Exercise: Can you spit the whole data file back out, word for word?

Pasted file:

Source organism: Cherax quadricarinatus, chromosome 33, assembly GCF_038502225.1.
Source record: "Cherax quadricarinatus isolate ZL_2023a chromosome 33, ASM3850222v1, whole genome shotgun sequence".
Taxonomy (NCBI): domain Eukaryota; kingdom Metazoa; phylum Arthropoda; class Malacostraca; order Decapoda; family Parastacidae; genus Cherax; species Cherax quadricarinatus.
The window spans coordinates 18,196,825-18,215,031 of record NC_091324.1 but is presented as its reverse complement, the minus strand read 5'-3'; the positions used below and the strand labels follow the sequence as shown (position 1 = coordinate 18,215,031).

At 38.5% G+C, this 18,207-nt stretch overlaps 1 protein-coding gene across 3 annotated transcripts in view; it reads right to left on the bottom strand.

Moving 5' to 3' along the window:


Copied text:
Source organism: Cherax quadricarinatus, chromosome 33, assembly GCF_038502225.1.
Source record: "Cherax quadricarinatus isolate ZL_2023a chromosome 33, ASM3850222v1, whole genome shotgun sequence".
Taxonomy (NCBI): domain Eukaryota; kingdom Metazoa; phylum Arthropoda; class Malacostraca; order Decapoda; family Parastacidae; genus Cherax; species Cherax quadricarinatus.
The window spans coordinates 18,196,825-18,215,031 of record NC_091324.1 but is presented as its reverse complement, the minus strand read 5'-3'; the positions used below and the strand labels follow the sequence as shown (position 1 = coordinate 18,215,031).

At 38.5% G+C, this 18,207-nt stretch overlaps 1 protein-coding gene across 3 annotated transcripts in view; it reads right to left on the bottom strand.

Moving 5' to 3' along the window: